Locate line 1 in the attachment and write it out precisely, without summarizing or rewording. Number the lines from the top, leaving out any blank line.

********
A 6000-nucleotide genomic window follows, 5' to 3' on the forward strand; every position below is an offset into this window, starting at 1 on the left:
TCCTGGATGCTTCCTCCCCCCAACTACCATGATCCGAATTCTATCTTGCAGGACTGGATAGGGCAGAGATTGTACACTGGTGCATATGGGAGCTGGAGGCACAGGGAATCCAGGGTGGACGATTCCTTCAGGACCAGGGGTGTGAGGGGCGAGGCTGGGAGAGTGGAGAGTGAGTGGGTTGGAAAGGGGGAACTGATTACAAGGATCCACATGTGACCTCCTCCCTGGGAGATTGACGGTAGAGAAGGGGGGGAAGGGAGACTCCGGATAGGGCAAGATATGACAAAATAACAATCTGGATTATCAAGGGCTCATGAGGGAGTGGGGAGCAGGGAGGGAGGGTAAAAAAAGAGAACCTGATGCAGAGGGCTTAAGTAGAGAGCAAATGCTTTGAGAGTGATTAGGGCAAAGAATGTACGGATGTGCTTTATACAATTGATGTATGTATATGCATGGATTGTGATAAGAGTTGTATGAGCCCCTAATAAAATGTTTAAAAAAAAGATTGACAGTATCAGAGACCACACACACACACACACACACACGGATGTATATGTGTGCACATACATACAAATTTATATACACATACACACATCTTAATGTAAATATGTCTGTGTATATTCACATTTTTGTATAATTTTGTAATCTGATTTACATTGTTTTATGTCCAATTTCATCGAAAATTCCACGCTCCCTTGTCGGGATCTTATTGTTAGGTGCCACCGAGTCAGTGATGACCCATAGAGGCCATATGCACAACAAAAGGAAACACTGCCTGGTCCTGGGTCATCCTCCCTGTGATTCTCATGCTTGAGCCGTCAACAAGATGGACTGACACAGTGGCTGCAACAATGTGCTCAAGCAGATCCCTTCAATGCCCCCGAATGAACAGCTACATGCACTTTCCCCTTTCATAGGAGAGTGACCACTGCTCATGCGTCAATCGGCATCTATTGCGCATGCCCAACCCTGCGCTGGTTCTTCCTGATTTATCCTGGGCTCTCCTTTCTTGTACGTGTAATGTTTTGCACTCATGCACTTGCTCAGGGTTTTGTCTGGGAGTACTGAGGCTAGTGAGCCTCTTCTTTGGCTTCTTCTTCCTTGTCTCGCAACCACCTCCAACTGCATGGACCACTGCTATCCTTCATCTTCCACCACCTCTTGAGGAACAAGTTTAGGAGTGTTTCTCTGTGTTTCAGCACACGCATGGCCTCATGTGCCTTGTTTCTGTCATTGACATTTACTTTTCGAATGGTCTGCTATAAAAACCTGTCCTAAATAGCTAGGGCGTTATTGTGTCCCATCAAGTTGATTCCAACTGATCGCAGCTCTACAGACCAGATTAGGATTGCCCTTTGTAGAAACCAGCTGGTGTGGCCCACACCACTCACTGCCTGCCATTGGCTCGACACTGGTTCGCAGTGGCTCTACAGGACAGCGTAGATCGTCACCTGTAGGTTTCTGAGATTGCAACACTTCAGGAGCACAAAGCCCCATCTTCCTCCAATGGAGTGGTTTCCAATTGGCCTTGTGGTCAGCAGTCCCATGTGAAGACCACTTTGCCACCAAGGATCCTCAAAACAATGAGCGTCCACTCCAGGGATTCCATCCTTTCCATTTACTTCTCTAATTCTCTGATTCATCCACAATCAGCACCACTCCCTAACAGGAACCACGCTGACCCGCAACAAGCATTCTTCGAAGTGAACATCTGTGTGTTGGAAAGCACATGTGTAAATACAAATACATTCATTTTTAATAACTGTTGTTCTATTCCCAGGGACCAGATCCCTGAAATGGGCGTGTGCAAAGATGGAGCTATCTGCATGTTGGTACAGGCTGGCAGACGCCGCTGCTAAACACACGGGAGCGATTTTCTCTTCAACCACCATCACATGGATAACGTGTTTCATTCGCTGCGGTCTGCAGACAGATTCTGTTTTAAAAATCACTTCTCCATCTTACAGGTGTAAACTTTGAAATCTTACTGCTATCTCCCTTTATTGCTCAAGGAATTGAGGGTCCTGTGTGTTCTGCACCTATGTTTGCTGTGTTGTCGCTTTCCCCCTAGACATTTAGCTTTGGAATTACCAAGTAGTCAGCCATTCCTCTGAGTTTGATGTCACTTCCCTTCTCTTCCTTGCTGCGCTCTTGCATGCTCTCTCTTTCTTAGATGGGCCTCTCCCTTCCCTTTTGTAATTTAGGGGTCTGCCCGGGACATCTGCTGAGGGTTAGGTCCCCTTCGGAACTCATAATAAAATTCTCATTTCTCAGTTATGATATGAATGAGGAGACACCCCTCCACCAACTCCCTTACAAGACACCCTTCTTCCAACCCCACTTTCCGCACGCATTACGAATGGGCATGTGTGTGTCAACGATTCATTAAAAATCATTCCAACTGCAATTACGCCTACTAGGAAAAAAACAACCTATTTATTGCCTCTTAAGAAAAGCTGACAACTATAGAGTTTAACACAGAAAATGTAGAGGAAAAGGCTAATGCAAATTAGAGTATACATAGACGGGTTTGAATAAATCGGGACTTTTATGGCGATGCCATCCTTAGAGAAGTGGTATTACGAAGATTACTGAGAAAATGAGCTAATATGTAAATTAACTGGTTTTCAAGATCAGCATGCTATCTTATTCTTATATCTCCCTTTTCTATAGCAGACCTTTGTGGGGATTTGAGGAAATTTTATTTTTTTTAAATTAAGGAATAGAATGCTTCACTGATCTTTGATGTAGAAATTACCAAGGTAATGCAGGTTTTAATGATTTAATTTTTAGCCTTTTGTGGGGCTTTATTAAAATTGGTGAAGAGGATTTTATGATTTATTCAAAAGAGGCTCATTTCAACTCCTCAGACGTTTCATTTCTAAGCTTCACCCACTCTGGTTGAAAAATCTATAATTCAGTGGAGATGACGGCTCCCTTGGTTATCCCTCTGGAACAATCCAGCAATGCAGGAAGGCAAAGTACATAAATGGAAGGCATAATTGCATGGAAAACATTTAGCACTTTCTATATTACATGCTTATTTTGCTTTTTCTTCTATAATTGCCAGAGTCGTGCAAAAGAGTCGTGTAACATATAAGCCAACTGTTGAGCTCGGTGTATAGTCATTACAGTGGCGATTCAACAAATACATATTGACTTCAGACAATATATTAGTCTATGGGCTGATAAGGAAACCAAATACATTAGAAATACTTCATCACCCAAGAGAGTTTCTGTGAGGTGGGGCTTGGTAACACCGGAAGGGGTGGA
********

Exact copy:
A 6000-nucleotide genomic window follows, 5' to 3' on the forward strand; every position below is an offset into this window, starting at 1 on the left: